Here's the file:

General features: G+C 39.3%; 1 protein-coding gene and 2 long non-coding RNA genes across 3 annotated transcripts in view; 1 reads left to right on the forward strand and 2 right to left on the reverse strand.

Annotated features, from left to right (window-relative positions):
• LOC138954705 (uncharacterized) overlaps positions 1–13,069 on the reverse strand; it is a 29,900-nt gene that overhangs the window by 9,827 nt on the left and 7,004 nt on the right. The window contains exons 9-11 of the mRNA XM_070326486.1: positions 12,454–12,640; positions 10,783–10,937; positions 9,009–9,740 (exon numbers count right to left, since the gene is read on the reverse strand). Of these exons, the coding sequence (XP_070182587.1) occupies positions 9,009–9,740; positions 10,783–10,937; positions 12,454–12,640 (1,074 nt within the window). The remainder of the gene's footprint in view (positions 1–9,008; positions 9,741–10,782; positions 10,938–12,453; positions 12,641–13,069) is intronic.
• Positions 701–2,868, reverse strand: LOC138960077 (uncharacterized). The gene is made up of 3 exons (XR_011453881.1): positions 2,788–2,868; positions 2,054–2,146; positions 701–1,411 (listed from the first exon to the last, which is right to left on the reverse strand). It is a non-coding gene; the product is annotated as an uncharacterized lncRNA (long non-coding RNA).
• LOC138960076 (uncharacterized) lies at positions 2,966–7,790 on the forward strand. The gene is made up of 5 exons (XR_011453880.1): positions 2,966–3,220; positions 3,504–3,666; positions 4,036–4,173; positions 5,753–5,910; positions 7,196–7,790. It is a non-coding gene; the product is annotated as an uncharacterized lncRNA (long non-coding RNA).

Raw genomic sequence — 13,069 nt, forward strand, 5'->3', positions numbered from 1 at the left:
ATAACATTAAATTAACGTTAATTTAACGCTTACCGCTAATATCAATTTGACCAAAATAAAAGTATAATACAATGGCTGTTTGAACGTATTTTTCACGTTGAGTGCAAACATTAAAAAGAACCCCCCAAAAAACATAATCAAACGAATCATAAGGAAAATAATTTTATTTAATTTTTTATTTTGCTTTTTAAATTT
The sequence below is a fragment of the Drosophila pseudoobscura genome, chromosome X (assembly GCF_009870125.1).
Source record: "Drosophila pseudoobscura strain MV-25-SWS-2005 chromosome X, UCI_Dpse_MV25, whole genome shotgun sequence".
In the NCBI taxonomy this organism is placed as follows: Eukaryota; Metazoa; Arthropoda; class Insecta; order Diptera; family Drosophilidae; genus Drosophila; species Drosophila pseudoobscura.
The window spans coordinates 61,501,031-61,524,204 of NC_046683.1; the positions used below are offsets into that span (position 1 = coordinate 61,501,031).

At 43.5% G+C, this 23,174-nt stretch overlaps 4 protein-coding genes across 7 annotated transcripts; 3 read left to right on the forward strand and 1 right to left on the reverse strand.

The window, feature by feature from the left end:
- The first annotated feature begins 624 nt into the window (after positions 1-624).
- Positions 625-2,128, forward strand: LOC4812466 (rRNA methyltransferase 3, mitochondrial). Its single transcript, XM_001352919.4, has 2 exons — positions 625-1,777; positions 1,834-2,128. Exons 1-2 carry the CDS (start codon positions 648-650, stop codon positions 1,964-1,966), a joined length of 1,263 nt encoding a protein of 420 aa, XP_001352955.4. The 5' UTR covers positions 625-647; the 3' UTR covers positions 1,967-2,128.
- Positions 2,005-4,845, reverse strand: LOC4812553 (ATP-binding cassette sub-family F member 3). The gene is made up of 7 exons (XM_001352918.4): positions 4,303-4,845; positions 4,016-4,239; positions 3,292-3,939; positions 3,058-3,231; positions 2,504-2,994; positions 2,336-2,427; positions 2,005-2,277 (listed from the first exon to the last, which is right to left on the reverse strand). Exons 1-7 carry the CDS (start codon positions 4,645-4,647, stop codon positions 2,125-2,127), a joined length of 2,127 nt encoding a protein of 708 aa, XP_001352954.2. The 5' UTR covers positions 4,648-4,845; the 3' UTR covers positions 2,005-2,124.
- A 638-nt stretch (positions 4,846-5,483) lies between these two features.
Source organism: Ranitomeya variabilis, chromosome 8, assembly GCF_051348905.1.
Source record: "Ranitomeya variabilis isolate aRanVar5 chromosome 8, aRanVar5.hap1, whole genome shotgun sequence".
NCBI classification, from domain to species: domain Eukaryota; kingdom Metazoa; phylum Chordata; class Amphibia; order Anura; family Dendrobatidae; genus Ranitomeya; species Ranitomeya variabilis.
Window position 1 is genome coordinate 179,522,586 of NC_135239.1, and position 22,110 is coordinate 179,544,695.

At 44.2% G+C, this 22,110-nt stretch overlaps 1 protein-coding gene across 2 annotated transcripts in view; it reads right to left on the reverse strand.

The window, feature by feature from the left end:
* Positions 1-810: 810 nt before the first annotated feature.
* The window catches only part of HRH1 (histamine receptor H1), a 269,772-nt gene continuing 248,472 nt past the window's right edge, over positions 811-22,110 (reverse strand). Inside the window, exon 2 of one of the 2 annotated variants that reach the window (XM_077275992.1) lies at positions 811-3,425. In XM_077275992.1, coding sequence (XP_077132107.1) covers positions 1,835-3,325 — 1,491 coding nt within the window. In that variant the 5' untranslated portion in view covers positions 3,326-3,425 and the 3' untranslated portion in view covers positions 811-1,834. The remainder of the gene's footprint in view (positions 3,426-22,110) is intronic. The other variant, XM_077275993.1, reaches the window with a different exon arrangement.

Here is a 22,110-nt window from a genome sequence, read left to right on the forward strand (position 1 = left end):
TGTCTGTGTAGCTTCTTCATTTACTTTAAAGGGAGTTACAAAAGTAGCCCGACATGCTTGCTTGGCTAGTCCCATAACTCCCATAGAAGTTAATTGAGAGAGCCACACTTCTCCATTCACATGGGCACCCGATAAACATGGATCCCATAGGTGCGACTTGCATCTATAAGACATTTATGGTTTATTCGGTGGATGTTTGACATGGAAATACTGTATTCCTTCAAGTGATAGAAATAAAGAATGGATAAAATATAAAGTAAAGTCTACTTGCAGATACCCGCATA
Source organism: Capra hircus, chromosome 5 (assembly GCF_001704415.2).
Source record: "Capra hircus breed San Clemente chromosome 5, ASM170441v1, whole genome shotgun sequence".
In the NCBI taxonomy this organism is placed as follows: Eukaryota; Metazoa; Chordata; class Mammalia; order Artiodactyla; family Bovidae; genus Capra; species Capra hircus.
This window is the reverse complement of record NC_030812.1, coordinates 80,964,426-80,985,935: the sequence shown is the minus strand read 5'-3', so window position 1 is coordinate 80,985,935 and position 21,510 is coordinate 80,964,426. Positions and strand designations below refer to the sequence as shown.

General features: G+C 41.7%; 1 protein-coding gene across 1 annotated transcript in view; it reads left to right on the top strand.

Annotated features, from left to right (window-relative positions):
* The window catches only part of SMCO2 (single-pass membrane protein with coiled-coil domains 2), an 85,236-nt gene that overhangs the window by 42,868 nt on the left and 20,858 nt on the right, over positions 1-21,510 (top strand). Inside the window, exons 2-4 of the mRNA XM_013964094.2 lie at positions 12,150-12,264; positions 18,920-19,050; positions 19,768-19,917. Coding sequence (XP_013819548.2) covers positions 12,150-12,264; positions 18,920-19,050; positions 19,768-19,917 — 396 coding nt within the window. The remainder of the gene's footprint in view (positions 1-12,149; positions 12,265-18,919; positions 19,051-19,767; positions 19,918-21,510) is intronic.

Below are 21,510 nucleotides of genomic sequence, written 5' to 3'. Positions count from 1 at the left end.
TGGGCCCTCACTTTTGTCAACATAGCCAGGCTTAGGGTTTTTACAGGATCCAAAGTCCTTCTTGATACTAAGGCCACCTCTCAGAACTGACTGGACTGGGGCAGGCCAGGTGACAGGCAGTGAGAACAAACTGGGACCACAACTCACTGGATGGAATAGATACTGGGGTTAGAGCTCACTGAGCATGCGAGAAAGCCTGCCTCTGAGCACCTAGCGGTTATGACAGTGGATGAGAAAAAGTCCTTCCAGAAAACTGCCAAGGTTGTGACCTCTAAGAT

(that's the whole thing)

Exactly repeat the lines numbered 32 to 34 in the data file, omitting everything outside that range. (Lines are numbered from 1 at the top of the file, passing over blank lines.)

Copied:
General features: G+C 41.7%; 1 protein-coding gene across 1 annotated transcript in view; it reads left to right on the top strand.

Annotated features, from left to right (window-relative positions):
* The window catches only part of SMCO2 (single-pass membrane protein with coiled-coil domains 2), an 85,236-nt gene that overhangs the window by 42,868 nt on the left and 20,858 nt on the right, over positions 1-21,510 (top strand). Inside the window, exons 2-4 of the mRNA XM_013964094.2 lie at positions 12,150-12,264; positions 18,920-19,050; positions 19,768-19,917. Coding sequence (XP_013819548.2) covers positions 12,150-12,264; positions 18,920-19,050; positions 19,768-19,917 — 396 coding nt within the window. The remainder of the gene's footprint in view (positions 1-12,149; positions 12,265-18,919; positions 19,051-19,767; positions 19,918-21,510) is intronic.